BATON ROUGE — The House Committee on Civil Law and Procedure advanced a bill Monday that would prohibit discrimination over vaccination or immunity status.
House Bill 252, sponsored by state Rep. Kathy Edmonston, R-Gonzales, would amend several existing discrimination statutes, adding vaccination or immunity status as a protected class.
In most statutes, protected classes include race, sex, color, national origin, age, disability as well as occasionally marital status, economic status, family status and creed.
Edmonston’s bill originally applied to all discrimination statutes, including those related to employment, education, lending, health care and insurance. It was amended in committee to not apply to discrimination in housing rental and sales.
The bill passed 9-4 with all of the Republicans in favor and four of the committee’s six Democrats opposed.
“Discrimination, as we all know, is not a Louisiana value,” Edmonston said. “It has a negative effect on our economy and our people young and old. They'll be looking elsewhere for jobs, leaving our state. They believe in equal access for all under the law.”
“We believe whether to vaccinate or not should be a personal choice,” Edmonston, who has publicly questioned the safety and efficacy of vaccines, said. “And those who choose to depend on their natural immunity should not be coerced, manipulated, threatened with job loss, experience financial hardship or be shamed into receiving a vaccination.”
While the bill applies to all vaccines, most of the discussion centered around COVID-19 vaccines.
State Rep. Beryl Amedee, R-Houma, who also has criticized vaccine mandates, said that she had heard from constituents who have been hospitalized with COVID and subsequently had their insurers refuse to cover the expenses due to not being vaccinated. Edmonston said that her bill would prevent that from happening.
Several people who claimed to have been discriminated against based on vaccine status testified in support of the bill.
Dr. Kathy Willis said she was fired from her position in a healthcare setting for refusing to get the vaccine or fill out an exemption form.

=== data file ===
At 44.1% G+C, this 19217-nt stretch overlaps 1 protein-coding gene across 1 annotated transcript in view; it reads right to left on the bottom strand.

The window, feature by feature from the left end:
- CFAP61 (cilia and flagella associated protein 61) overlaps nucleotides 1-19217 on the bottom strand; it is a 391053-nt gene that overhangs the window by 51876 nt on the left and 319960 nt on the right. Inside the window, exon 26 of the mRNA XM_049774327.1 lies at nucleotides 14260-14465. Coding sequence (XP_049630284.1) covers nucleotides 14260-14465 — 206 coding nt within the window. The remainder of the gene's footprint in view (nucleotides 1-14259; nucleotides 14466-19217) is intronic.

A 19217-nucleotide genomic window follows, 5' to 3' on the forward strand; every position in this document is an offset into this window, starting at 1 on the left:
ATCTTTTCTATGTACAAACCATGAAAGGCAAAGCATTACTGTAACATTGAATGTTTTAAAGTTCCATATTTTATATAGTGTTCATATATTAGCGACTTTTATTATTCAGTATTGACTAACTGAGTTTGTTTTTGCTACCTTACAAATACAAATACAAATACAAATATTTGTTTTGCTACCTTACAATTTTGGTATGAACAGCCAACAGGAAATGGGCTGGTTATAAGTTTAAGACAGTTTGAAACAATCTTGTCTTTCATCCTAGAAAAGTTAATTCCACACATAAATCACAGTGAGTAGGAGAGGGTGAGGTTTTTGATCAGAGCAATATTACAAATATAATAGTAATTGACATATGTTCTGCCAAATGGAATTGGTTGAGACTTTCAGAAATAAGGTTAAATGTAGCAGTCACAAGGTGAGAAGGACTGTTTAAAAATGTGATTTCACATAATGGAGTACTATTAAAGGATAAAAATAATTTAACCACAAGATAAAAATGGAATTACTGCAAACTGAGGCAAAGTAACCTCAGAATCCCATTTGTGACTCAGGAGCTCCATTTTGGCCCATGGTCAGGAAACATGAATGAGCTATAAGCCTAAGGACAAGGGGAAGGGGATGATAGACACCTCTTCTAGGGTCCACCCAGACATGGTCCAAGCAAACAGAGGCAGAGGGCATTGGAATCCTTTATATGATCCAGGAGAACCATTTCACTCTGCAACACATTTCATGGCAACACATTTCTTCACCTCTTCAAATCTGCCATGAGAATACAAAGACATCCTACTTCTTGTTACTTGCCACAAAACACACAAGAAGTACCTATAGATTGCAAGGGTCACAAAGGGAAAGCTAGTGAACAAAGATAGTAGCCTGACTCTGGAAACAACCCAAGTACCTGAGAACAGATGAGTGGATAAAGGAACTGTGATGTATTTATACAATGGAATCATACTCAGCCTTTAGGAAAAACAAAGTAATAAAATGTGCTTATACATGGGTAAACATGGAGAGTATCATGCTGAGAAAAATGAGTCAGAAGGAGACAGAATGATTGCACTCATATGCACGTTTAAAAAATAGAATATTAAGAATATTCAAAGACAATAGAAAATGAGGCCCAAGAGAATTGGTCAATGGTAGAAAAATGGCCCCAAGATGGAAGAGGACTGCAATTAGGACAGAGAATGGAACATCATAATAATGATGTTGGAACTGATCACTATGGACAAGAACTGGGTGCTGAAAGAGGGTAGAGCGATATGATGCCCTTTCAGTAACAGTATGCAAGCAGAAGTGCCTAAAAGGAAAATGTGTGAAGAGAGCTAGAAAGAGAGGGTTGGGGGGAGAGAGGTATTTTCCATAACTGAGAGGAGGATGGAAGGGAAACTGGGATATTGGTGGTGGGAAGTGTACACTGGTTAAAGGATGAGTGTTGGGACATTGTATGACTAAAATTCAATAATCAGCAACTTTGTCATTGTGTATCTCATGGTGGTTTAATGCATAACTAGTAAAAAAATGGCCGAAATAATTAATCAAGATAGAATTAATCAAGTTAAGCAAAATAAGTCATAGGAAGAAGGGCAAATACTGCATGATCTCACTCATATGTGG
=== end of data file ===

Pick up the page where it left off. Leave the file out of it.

Tommy Waller, a former Marine officer, said that his refusal to take the vaccine precluded him from military service and cost him his military medical benefits.
“I'm blessed that the Taliban, al Qaeda, the adversaries off on the battlefield did not have the ability to take me out of the fight,” Waller said. “This mandate has taken me out of the fight.”
The U.S. military requires vaccinations to help keep units ready to deploy on short notice. Fewer than 12,000 of the nation’s 1.6 million active-duty and reserve personnel have refused COVID vaccines. About 3,800 of them have been removed from service.
State Rep. Robby Carter, D-Amite, who is immunocompromised due to a kidney transplant, opposed Edmonston’s bill. He asked why he should be forced to let unvaccinated people into his law office.
Fiorella Trapani, an advocate with Health Freedom Louisiana, an anti-vaccine advocacy group, told Carter it was his opinion that someone who has not been vaccinated poses a threat to his health.
Christopher Alexander contended that if the vaccine really worked, Carter could rely on his own vaccine status to protect him.
About 60 percent of Louisiana residents have received at least one vaccine dose, which is one of the lowest vaccination rates in the nation.
State Rep. Sam Jenkins, a Shreveport Democrat, raised concerns about vaccine status rising to the same status as race.
“There's not a lot a person could do about their race or their sex,” Jenkins said. “There's something you can do about taking a vaccination, and I just don't agree with bringing it to the same level.”